Official figures from the Office for National Statistics show that UK inflation rose further into positive territory in December, with the measure of CPI standing at 0.2%. This is up from the rate of 0.1% in November, and happily, is further above the level of deflation that had been recorded in the two months previously.
However, savers may not be rejoicing too much, as not only does this mean that inflation could start to have more of a corrosive effect on their savings, but our figures reveal that they've been contending with numerous rate cuts over the last month. In fact, our data shows that rate reductions in the savings market have now outweighed rate rises for three consecutive months, the first time this has happened since daily rate change monitoring began.
Moneyfacts recorded just 30 savings rate rises during December, with only one deal posting a significant increase of 0.50%. Disappointingly, rate reductions over the same period completely eclipsed this figure, with a whopping 93 rate cuts recorded over the month – and some deals fell by as much as 0.55%.
There's slightly better news in the finding that the vast majority of savings accounts on the market pay a rate that will match or beat inflation – there are currently 863 accounts available on the market, of which 661 (124 no notice, 71 notice, 256 fixed rate bonds and 210 cash ISAs) are open to everyone, and most pay comfortably more than 0.2%.
Nonetheless, inflation could still be taking its toll, and certainly has done so over the last few years – our calculations show that £10,000 invested back in 2010 will now have a spending power of £9,158 thanks to the damaging effects of inflation, tax deductions and low interest rates of the following years – so the fact that providers are continuing to cut rates will come as even less welcome news.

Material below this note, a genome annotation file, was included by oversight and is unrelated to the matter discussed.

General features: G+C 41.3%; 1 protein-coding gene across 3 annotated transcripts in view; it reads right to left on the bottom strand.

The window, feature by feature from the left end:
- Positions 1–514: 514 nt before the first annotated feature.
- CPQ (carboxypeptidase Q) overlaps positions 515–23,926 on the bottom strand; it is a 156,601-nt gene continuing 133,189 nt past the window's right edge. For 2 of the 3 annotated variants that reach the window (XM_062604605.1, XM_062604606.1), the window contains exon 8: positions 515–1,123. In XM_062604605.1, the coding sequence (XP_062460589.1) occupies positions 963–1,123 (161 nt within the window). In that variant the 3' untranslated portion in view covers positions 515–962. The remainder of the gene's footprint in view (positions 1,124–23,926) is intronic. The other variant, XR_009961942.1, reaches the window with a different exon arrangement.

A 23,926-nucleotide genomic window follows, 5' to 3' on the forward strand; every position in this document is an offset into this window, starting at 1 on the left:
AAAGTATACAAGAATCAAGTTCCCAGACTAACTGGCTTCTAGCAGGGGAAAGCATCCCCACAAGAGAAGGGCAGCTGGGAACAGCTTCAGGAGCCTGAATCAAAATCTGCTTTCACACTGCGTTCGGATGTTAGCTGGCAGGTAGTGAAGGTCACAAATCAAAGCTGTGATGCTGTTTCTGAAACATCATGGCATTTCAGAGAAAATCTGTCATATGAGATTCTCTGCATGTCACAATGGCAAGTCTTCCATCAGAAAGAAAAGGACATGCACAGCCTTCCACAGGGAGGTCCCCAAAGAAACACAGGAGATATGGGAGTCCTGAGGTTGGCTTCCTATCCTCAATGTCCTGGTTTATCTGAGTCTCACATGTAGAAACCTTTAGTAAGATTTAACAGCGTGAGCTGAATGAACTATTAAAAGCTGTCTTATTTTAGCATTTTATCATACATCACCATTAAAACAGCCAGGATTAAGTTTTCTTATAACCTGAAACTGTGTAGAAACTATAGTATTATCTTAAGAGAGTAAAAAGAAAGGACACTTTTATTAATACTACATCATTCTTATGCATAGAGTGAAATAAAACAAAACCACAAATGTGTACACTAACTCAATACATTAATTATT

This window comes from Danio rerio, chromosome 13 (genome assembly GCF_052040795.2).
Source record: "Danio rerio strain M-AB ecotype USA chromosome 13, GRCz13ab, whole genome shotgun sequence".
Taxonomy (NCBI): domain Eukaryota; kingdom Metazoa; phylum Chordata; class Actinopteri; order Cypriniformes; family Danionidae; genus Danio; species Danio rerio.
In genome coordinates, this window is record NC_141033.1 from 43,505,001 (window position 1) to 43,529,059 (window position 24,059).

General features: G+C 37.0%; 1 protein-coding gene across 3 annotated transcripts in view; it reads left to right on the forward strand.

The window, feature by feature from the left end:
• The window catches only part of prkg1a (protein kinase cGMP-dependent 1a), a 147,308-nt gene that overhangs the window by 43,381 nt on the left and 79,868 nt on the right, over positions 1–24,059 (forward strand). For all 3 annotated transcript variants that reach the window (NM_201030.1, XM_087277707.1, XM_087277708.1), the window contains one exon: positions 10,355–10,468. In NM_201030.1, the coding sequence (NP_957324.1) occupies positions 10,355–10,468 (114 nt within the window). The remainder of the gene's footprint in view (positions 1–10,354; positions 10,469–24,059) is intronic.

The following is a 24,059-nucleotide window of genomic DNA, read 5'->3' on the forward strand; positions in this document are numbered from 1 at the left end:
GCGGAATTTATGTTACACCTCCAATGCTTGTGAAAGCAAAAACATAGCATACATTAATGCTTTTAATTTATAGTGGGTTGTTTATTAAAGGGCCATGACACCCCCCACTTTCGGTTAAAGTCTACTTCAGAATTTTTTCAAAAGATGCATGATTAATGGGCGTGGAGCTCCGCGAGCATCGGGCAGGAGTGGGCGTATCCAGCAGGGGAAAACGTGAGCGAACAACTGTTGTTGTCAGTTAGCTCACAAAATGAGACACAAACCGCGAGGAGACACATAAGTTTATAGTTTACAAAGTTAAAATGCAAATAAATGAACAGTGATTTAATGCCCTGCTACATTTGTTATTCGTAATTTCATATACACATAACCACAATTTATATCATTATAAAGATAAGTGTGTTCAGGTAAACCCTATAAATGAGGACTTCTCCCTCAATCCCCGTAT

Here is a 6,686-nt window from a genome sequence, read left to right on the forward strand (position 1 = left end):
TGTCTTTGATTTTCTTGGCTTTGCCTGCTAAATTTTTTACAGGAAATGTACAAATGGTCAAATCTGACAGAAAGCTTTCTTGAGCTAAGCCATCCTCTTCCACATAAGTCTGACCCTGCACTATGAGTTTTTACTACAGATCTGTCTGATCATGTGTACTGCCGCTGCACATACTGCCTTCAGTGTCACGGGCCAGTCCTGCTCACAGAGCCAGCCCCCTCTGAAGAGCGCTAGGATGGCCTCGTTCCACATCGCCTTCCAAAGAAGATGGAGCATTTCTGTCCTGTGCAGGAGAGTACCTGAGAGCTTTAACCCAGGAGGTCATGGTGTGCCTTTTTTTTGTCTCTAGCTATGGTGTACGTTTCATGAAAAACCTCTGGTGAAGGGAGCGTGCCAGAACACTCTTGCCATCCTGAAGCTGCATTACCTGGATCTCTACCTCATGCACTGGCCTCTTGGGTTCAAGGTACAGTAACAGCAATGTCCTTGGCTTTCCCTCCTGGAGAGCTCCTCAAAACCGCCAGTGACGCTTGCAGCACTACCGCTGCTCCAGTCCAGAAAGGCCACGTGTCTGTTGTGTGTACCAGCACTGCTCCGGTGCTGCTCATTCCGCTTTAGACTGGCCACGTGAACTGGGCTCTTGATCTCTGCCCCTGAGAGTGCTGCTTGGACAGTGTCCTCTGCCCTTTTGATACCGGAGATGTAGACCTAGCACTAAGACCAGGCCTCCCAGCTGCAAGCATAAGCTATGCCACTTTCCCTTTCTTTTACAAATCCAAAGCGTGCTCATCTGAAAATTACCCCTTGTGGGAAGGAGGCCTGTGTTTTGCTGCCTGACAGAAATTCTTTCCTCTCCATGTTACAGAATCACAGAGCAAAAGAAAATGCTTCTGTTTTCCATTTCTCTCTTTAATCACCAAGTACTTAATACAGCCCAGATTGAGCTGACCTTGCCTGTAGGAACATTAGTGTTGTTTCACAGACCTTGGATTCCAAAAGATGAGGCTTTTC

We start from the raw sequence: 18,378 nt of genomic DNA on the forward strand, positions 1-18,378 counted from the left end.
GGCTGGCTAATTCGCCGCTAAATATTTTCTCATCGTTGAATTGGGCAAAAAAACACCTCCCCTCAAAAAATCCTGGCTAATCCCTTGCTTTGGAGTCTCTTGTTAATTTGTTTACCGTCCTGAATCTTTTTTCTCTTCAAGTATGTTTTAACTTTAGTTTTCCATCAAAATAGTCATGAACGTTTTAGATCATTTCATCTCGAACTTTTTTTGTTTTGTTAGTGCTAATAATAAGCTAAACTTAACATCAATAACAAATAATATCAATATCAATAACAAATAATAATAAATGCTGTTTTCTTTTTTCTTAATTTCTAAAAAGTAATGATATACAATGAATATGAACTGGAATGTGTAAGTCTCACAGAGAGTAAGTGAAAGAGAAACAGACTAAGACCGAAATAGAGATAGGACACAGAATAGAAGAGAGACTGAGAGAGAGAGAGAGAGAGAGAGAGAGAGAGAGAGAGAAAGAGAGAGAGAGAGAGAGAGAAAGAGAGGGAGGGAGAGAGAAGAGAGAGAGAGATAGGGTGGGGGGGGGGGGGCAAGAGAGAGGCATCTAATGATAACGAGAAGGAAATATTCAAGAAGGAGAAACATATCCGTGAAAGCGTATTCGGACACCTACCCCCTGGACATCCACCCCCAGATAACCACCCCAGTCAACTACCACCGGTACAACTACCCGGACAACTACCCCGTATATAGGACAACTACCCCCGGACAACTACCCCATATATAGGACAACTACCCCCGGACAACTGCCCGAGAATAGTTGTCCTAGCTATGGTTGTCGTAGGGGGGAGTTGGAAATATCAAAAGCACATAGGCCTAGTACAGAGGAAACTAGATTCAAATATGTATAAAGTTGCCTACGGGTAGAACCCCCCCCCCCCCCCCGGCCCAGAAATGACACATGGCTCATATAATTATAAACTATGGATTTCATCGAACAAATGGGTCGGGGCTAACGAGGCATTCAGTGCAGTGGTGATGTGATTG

Looking closer at average rates highlights how far the market has fallen: five years ago, the top five-year fixed rate bond paid 4.75% yearly, but savers fixing today for the same term would get a rate that's 1.55% lower, with the top five-year bond paying just 3.20%.
The easy access sector has been affected, too, as back in 2011, savers would have been able to enjoy a rate of 2.90% with an easy access account, but now the best instant access deal pays a much lower 1.65%. ISA rates have arguably fared even worse, with the bulk of recent rate cuts being centred on this sector of the market.
All in all, it hasn't been a great start to 2016 for savers, as Charlotte Nelson, finance expert at Moneyfacts, comments: "This is the third month in a row that the savings market has seen rate cuts outweigh increases.
"This time of year is usually when we start gearing up for ISA season, but ISAs have been hit hardest by December's rate cuts, and with the new tax rules for all savings accounts coming into place in April, it's likely that rate decreases will continue. In short, this year's ISA season is likely to be as dull as dishwater."
Savings rates may be pretty dire at the moment, but there could be a saviour – and it comes in the form of current accounts. Not only do many offer high rates of in-credit interest – often far higher than could be achieved from a traditional savings account – but many providers offer generous cash incentives to encourage consumers to switch, and our calculations show that the potential overall earnings can quickly add up.
"It seems that providers are abandoning their savings accounts in favour of their current account offerings, which have recently been bolstered by an abundance of cash incentives to entice new customers," said Charlotte. "Savvy savers would be wise to take advantage of this, as some high interest current accounts now pay returns of up to 5%."
This could well be the ideal solution, in the short-term at least, as sadly, the savings landscape looks set to remain bleak for quite some time yet. Charlotte concludes: "All savers want to do is catch a break amid the torrent of rate cuts and poor interest deals, but at the moment their only hope rests on a possible base rate rise later this year."
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Rates may be falling, but there are still some good deals to be found, so compare the best savings accounts to see if you can boost your returns
Disclaimer: Information is correct as of the date of publication (shown at the top of this article). Any products featured may be withdrawn by their provider or changed at any time.
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